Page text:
Latin American Economic Integration and U.S. Policy

By Joseph Grunwald; Miguel S. Wionczek et al. | Go to book overview

Summary

A Latin American common market could increase economic growth rates in Latin America and also permit the other goals of Latin American development--industrialization, a more equitable distribution of income among countries, and reduced dependence on the United States and other advanced countries. The characteristics of the common market would not fit the traditional image of economic integration but would accord with the welfare objectives of developing countries. Primarily, integration would be aimed at the acceleration of development through industrialization, carried out by the promotion of investments in export industries. An export-oriented industrialization can help to end the slow growth trend. Regional industrialization could be fostered through "infant industry" protection via a common external tariff against outside competition from the advanced countries. The goal of economic efficiency would therefore be subordinated to the development of an indigenous industrial structure. Within the common market, the principal objective would be a balanced distribution of economic benefits among the partner countries.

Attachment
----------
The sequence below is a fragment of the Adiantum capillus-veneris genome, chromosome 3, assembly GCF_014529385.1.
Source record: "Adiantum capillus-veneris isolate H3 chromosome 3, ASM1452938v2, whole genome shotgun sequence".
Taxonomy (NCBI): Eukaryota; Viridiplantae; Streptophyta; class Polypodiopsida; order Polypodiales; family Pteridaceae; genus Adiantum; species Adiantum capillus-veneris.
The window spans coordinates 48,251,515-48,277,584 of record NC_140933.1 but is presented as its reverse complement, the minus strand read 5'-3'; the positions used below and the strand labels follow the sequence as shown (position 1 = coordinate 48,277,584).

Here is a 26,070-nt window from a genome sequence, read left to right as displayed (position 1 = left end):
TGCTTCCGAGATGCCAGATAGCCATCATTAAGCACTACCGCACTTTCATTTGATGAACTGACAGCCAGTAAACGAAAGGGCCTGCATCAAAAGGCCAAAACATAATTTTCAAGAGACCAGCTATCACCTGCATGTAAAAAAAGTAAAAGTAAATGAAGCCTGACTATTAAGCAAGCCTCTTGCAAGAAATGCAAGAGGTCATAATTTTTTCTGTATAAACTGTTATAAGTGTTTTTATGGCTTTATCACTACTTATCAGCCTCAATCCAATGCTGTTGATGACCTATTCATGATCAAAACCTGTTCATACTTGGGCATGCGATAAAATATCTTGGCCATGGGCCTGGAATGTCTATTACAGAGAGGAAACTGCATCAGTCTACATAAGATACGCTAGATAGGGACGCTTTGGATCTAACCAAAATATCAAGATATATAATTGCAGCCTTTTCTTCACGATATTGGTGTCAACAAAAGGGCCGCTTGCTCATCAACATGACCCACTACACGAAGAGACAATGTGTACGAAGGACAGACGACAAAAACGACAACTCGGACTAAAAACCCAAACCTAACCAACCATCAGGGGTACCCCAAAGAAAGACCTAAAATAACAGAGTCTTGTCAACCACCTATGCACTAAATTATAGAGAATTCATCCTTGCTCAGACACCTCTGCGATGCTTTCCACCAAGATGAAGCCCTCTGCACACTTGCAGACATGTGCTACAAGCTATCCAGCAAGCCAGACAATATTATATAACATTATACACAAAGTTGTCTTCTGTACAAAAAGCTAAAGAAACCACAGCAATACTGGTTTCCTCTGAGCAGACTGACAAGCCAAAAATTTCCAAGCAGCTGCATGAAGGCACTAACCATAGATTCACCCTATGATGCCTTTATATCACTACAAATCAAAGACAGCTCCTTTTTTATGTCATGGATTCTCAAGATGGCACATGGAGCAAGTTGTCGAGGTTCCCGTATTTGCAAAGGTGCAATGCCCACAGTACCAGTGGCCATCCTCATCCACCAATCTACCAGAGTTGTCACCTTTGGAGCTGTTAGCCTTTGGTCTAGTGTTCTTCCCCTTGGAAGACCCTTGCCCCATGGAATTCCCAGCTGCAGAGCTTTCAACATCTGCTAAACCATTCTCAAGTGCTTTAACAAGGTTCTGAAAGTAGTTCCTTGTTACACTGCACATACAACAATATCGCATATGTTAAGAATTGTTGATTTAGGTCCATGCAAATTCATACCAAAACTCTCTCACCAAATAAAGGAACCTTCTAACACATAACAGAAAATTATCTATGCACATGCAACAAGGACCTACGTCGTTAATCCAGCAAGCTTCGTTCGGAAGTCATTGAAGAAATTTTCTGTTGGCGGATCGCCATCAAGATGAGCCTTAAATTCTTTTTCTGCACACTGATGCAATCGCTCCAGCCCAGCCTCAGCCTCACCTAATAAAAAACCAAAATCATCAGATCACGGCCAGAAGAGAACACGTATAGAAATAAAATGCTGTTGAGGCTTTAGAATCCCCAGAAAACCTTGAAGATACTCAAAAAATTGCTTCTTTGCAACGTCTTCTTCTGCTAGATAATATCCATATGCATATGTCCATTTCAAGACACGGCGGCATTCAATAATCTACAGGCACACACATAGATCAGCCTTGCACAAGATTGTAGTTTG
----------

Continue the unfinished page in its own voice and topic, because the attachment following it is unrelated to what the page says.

Regional integration might not be the ideal way for Latin America to develop economically. But because the gaps in technological knowledge, resources, and entrepreneurial skill are immense, because resources are underutilized and capital and labor have limited mobility, because both advanced and less developed countries restrict the international now of goods and services, and because industrialization and such noneconomic considerations as national and regional sovereignty are deemed important, economic integration looks like a good alternative to free trade, and regional import substitution appears more efficient than national import substitution.

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